Frank Clifford – Retrograde Planets

Mysteries of space

Retrogrades (n) are an interesting phenomenon – not just in their apparent backwards motion but also in how astrologers perceive and interpret this optical illusion, as seen from the Earth. Much has been written on retrograde cycles (most famously, the Mercury retrograde) and on the importance of retrogrades in horary and electional astrology. Yet relatively little has been written about how they function in the natal horoscope. This is surprising if we consider how much of our art – from the diurnal (daily) cycle to the eternal dance of the Sun, Moon and Earth – stems from observing the heavens from our own viewpoint.

But first things first. When a planet appears to move backwards, we have a celestial ‘second chance’ to revisit old ground and retrace our steps (as the planet does) and to put things back on track. Observing Mercury’s retrograde cycle (for three weeks every 3–4 months, 3–4 times in a twelve-month stretch) teaches us that Mercurial areas of life (and those associated with our own Mercury placement) encounter delays, derailments and detours – often in order to help us rethink our options. We learn to value and practise the prefix ‘re-’: to research, rethink, reconfirm, reorganize and review. It is a time to notice slip-ups, correct mistakes and, where possible, to maintain a healthy distance from ‘conveyor belt’ situations. But, ideally, we should stop short of making firm decisions for the future or taking new action – unless we wish to revise or renegotiate these later. It’s not as though all communications go wrong under the retrograde, it’s more that further information is often revealed during this time that shows a situation in a new light.

During Mercury’s retrograde in May 2009, for instance, the UK press revealed the gross misuse of allowances and expense claims by Parliamentary ministers. At that time, Mercury had crept into Gemini, stationing at 1° (both planet and sign delight in ‘getting away with things’), only to traverse back into Taurus (being ‘called to account’ on monetary matters) and squaring the Jupiter–Neptune conjunction (large-scale scandal/deception) in Aquarius (elected representatives of the people). The news reports resulted in a number of resignations, firings and impromptu retirements from the political scene.

Here’s a quick guide to handling Mercury retrograde, the most notorious and regular optical illusion:

• Rest/reflect/recharge batteries, enjoy mental down time/time out, retreat from urban life and get some space from the professional conveyor belt; stop and smell the roses; avoid buying Mercury-type products.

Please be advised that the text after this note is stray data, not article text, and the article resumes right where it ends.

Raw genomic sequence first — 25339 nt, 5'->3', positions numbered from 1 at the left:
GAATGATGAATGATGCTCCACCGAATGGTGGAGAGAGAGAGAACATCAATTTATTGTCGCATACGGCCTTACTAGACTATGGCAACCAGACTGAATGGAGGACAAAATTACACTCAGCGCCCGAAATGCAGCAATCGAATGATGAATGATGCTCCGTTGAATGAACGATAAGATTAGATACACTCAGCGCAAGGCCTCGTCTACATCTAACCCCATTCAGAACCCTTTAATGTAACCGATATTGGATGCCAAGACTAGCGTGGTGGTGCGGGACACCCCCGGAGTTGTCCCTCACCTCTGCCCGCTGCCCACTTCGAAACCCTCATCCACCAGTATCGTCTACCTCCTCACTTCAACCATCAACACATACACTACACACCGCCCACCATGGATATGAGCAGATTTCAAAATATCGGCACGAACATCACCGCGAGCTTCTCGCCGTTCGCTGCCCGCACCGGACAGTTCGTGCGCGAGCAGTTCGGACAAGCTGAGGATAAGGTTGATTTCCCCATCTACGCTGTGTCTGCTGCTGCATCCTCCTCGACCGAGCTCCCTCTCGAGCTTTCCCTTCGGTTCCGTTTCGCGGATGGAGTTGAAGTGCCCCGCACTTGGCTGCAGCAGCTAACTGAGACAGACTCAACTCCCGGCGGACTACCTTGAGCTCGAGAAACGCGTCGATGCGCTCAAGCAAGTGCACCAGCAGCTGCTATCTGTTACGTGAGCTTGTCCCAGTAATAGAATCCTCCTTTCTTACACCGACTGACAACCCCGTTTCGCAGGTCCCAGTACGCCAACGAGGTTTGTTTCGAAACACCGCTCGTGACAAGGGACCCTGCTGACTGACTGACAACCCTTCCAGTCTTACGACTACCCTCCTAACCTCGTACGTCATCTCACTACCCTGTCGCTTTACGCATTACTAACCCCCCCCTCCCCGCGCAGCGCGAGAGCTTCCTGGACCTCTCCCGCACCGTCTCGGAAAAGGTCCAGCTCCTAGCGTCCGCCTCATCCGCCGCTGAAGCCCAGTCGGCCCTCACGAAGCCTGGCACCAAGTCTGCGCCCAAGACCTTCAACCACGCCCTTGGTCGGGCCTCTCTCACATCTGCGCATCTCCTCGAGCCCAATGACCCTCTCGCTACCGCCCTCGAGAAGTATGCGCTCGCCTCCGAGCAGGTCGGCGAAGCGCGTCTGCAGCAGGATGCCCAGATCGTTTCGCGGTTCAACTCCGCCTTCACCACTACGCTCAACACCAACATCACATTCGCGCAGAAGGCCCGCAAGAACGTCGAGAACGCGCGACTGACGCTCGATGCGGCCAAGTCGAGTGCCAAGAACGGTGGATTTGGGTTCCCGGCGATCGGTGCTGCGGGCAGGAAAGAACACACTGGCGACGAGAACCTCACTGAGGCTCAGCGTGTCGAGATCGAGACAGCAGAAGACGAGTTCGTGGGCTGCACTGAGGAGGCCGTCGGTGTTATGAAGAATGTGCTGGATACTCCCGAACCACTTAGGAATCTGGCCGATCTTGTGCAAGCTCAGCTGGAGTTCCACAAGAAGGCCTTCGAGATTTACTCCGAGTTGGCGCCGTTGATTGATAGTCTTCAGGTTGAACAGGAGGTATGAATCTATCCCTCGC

• Revise opinions, readjust priorities, check and reconfirm, and read the fine print (but sign on the dotted line later!) – make the decisions that you’ve been putting off.

• Check, rearrange, re-explore, reorganize material. Retrograde means ‘second chance’.

• Research, investigate, gather information, re-evaluate, rethink recent decisions and perhaps return to an approach that worked in the past; avoid long-term decisions; review/edit/sharpen work and spot mistakes made.

• Clean up, carry out maintenance/repair work, catch up on filing/emails/writing and reconnect with friends and restore old friendships.

• If you do get thrown for a loop, take a step back and look at the problem objectively (Mercury’s function) and work with it or go with the flow – ‘this too shall pass’.

After Mercury moves direct, matters don’t really progress until the planet reaches the degree in the zodiac at which it first went retrograde, and this is usually two to three weeks after it has gone direct.

What is often written about retrograde planets in the natal chart (frequently derived or skewed from horary and electional astrology) can have a deleterious effect on the student astrologer. For example, those born with Mercury retrograde are sometimes labelled as slow learners or even ‘mentally backward’. In historical texts, words such as ‘deception’ and ‘dishonesty’ crop up. My students who have natal Mercury retrograde seem to learn best when approaching a problem from a different angle, accessing and reworking the information visually or laterally. Interestingly, in doing so, they’ve taught me to adapt and teach them in a different way (Mercury).

Astrologer Robert Hand asserts that retrogradation does not destroy a planet’s influence but makes it ‘better suited to some situations than to others’.1 I’ve found that companies and enterprises born under Mercury retrograde can thrive if they actively engage in work linked to the process of retrogradation, and I’m reminded of the chart for the (now-defunct) social networking website, Friends Reunited (chart pictured above). Mercury (ruler of the 11th House of social connections) is retrograde in Pisces: the purpose of the site is to get back in touch (Mercury retrograde) with lost (Pisces) friends (11th), exchange information, and, as the website proclaims, ‘never lose touch with your past’.

The more natal charts we study, the more we realize that words such as ‘backward’ don’t assist the client, nor do they do justice to such a placement. The chart of the late Steve Jobs of Apple reminds us of what a retrograde, (almost) unaspected Mercury can accomplish. Mercury is his Chart Ruler and in a very wide square to the ‘malefic’ planet Saturn (reflecting his poor early education rather than any lack of intelligence). With Apple, Jobs created his own ‘language’ and used his Mercury (and other planets) to great effect in his own, roundabout and particular way.